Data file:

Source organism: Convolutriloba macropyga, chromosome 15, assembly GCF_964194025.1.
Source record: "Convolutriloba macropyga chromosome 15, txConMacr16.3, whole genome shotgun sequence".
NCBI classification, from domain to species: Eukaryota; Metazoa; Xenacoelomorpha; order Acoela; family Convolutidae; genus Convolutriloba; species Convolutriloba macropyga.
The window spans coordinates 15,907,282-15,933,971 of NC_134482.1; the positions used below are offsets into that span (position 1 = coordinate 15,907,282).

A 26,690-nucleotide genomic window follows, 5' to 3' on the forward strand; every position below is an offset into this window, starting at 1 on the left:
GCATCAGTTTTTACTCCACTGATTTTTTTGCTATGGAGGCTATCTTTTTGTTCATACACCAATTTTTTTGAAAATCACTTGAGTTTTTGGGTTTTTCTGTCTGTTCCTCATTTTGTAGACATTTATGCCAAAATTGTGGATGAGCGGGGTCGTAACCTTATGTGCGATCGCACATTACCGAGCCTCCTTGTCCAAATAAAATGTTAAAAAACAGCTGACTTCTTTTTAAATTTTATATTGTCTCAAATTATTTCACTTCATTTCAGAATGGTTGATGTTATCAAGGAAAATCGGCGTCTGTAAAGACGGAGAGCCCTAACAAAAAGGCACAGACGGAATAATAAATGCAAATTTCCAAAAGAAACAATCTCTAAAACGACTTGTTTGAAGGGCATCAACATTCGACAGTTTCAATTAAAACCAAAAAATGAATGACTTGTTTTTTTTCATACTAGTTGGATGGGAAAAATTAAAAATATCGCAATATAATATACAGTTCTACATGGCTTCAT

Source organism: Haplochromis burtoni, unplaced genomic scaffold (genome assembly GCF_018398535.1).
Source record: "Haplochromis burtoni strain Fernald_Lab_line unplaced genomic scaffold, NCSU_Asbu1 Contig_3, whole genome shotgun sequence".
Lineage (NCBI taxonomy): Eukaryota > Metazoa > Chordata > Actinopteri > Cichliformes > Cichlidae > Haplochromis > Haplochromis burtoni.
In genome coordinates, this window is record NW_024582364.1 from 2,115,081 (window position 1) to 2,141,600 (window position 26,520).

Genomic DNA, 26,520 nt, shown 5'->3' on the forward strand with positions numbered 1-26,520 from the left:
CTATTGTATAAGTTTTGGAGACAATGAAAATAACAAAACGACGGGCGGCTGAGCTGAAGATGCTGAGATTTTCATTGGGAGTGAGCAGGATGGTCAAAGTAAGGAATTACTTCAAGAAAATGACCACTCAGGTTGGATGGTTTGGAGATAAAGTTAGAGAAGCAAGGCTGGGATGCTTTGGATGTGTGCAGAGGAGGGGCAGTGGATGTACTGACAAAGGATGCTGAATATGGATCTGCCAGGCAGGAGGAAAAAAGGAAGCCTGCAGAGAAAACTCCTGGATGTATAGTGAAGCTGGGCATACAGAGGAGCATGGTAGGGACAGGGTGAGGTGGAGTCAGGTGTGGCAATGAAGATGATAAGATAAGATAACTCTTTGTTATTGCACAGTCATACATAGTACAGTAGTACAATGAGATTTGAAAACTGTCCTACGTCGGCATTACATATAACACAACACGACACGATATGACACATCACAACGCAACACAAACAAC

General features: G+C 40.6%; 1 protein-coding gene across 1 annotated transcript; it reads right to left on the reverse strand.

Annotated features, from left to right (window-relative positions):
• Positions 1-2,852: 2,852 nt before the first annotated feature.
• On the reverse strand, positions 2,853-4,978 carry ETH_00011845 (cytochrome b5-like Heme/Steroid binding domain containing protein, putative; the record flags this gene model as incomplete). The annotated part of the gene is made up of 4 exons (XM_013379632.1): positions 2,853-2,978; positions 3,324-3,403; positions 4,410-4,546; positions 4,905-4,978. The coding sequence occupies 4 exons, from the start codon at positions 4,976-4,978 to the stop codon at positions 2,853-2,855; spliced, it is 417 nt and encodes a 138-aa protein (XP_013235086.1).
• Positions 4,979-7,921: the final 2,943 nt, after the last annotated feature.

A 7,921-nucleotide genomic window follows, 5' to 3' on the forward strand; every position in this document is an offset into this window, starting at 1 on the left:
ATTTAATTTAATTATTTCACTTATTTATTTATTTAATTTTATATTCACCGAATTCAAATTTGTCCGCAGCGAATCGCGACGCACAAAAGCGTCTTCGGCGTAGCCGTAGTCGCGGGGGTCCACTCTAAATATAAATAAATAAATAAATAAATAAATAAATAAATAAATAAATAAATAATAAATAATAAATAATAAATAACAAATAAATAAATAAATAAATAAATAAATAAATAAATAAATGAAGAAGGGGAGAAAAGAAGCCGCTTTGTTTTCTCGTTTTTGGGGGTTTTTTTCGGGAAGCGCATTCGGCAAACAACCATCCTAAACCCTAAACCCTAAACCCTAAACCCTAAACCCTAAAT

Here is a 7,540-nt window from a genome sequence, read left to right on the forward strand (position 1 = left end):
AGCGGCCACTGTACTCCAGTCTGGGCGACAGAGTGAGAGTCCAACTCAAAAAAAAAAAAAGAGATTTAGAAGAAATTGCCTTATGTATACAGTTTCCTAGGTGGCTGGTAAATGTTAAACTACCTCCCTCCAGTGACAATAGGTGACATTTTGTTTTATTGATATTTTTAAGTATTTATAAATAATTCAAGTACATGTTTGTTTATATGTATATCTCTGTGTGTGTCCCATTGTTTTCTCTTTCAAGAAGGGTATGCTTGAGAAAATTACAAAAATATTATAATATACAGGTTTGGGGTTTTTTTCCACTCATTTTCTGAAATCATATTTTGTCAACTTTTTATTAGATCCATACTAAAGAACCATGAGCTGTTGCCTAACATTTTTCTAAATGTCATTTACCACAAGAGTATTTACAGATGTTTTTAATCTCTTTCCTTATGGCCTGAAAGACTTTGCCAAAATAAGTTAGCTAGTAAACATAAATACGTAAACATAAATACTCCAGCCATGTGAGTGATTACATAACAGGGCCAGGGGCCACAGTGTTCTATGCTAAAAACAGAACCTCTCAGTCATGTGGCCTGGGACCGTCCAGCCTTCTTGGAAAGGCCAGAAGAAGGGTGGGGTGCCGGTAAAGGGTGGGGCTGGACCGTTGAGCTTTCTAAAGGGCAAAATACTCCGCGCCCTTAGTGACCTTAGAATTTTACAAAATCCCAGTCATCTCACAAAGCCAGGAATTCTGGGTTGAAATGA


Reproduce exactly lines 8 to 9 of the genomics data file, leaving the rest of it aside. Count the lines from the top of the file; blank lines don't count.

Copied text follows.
Source record: "Haplochromis burtoni strain Fernald_Lab_line unplaced genomic scaffold, NCSU_Asbu1 Contig_3, whole genome shotgun sequence".
Lineage (NCBI taxonomy): Eukaryota > Metazoa > Chordata > Actinopteri > Cichliformes > Cichlidae > Haplochromis > Haplochromis burtoni.